Found this in my digital stash of ads taken from comic books. I wanted to bring back Mail Order Monday today but I didn't find anything in the there that caught my eye.
The Instamatic 44 was sold between 1969 and 1973 (the ad is from 1972). It retailed for $9.95 which is around $55 today! There's a few retro features this model has that I really dig.
Most obvious is that it uses a flash cube.
For you really young readers, that means you could take four pictures with flash for every cube you had with you. Back in the day, flash cubes were just as essential as film.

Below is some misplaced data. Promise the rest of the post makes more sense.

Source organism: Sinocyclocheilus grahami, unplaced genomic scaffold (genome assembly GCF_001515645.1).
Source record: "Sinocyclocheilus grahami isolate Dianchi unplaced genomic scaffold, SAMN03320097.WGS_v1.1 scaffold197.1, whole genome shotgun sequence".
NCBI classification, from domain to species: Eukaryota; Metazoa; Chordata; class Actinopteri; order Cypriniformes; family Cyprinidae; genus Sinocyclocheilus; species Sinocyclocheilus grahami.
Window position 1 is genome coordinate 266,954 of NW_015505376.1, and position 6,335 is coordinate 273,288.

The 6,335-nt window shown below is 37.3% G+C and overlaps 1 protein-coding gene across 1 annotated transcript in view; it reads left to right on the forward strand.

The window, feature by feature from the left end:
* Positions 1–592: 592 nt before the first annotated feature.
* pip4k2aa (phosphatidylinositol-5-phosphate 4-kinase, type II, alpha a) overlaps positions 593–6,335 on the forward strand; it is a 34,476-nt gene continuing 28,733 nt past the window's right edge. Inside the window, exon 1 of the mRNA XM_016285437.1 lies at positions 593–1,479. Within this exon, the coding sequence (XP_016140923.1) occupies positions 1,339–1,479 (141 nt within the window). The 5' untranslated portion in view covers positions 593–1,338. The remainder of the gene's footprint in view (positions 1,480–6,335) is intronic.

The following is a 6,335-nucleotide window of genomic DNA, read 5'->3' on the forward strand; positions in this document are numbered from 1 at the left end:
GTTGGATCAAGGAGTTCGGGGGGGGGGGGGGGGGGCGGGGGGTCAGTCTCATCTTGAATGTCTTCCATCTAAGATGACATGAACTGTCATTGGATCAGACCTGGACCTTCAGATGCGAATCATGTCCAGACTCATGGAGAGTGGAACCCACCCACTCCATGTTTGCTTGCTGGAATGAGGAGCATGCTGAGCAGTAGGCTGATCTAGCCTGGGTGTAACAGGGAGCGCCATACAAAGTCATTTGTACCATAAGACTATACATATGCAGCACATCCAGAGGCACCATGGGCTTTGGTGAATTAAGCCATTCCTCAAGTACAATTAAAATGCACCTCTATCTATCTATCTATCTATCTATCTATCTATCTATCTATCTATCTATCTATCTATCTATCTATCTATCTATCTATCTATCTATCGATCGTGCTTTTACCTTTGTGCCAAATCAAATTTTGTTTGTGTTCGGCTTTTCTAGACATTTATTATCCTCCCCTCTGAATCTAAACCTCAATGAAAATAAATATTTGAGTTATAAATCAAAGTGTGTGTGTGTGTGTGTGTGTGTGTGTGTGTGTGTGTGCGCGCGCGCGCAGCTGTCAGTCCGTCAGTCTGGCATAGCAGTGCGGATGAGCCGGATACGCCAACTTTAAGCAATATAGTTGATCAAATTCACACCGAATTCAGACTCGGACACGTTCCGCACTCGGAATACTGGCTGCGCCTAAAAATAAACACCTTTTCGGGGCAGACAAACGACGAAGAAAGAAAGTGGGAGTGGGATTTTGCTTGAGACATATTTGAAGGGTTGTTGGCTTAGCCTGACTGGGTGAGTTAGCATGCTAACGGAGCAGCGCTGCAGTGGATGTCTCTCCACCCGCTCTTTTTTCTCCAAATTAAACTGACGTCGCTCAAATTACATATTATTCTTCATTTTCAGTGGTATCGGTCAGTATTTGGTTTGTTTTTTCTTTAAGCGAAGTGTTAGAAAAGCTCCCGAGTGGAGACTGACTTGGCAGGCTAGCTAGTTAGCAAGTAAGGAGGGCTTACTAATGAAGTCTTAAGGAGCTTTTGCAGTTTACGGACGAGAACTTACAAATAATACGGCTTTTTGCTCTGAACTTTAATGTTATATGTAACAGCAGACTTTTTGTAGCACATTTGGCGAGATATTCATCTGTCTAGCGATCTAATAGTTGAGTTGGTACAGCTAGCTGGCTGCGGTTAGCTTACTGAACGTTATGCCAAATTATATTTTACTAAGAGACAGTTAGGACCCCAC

Next is the manual knob to advance the film, not one of those fancy levers that you could easily operate with your thumb. Forget quick snapshots! It might have been easy to move with just the thumb but nowhere near as easy as a lever. Hopefully it could tell when to stop. I remember one of the cameras I had as a kid where I had to manually advance the film and stop it so the picture number lined up just right in the indicator window.
And of course, the viewfinder. I find it a little ironic that nowadays, only the more expensive/professional type cameras even have a traditional viewfinder anymore.
Older cameras also looked a lot more rugged despite the internals not being as sensitive as modern models. Just look at that textured, thick black plastic casing. I'd bet it would more likely survive an accidental drop than your phone.
The gentleman that took this image of the Instamatic 44 has a bunch of albums on Flickr showcasing various relics of photography that are very cool.